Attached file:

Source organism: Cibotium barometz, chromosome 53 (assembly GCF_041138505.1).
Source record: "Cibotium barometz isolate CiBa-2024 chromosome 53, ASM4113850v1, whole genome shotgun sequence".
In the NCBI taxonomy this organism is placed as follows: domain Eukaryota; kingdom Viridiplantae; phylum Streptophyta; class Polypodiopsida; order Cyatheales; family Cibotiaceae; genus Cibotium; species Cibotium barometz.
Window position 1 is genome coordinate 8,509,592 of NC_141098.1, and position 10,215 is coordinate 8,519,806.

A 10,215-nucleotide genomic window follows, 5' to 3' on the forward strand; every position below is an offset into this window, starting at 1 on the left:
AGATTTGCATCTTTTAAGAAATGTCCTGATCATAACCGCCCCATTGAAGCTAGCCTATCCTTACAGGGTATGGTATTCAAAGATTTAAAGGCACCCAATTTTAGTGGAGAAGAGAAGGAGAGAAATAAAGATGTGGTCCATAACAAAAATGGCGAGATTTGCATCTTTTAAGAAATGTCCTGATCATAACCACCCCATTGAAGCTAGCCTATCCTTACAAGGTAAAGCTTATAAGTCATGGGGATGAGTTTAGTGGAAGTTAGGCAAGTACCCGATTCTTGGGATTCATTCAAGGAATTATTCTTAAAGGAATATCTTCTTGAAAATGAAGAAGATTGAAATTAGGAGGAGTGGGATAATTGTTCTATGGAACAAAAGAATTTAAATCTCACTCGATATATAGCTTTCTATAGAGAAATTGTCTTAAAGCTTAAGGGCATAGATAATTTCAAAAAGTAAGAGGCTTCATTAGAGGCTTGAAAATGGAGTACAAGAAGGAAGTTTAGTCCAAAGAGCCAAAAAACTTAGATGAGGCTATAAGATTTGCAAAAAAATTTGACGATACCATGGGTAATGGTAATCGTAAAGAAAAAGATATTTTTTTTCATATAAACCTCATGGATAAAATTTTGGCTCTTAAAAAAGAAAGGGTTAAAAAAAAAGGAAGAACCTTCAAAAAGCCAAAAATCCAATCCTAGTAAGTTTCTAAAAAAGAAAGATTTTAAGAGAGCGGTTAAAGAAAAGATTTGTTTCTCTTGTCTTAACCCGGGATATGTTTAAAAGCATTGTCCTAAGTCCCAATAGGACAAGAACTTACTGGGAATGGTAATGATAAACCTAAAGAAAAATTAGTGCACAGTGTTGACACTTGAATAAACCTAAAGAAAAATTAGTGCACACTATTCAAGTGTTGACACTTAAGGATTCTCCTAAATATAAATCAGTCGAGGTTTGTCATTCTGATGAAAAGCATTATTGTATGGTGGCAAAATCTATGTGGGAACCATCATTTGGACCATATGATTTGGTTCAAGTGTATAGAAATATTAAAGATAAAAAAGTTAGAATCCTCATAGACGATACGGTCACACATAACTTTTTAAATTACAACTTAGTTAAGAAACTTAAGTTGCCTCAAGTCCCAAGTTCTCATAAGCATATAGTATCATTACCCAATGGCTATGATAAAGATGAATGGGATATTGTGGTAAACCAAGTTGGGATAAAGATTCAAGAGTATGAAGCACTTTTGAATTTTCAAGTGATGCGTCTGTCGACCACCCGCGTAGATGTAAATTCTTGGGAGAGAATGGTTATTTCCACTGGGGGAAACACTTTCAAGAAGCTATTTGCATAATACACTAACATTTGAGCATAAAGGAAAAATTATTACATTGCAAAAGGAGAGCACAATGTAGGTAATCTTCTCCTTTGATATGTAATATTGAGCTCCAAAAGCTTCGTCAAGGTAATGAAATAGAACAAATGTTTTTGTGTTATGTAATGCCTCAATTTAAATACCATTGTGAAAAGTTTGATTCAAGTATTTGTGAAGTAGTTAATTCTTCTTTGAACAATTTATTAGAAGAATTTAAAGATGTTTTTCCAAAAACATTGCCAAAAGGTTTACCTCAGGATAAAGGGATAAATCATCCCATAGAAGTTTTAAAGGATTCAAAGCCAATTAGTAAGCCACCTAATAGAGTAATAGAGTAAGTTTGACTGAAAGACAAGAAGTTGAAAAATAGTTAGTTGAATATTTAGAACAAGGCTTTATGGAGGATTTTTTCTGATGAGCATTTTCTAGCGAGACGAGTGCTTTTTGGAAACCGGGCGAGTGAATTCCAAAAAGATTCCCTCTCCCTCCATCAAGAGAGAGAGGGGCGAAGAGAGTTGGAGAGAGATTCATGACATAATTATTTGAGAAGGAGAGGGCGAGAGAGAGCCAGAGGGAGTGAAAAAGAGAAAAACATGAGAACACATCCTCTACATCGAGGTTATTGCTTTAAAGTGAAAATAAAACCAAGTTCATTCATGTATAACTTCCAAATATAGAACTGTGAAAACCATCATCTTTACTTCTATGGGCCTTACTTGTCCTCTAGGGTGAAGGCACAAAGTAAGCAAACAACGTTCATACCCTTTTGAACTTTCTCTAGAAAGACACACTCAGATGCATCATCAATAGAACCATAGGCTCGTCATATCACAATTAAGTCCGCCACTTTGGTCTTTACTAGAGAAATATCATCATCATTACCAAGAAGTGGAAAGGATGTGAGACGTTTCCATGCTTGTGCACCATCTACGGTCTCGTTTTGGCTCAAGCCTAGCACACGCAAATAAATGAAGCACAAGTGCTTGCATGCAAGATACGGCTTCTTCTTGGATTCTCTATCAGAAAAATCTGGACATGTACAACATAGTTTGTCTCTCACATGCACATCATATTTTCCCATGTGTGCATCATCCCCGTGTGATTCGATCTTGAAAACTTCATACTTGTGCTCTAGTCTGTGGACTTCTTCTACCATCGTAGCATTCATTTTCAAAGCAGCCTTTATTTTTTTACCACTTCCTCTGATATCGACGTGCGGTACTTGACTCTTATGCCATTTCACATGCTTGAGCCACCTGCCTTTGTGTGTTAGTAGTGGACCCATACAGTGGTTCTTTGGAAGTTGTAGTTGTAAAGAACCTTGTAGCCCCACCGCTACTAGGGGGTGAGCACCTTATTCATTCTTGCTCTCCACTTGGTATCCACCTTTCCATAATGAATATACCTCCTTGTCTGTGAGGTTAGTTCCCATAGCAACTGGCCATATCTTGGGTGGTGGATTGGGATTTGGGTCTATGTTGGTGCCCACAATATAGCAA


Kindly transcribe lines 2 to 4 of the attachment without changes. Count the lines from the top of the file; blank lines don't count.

Source record: "Cibotium barometz isolate CiBa-2024 chromosome 53, ASM4113850v1, whole genome shotgun sequence".
In the NCBI taxonomy this organism is placed as follows: domain Eukaryota; kingdom Viridiplantae; phylum Streptophyta; class Polypodiopsida; order Cyatheales; family Cibotiaceae; genus Cibotium; species Cibotium barometz.
Window position 1 is genome coordinate 8,509,592 of NC_141098.1, and position 10,215 is coordinate 8,519,806.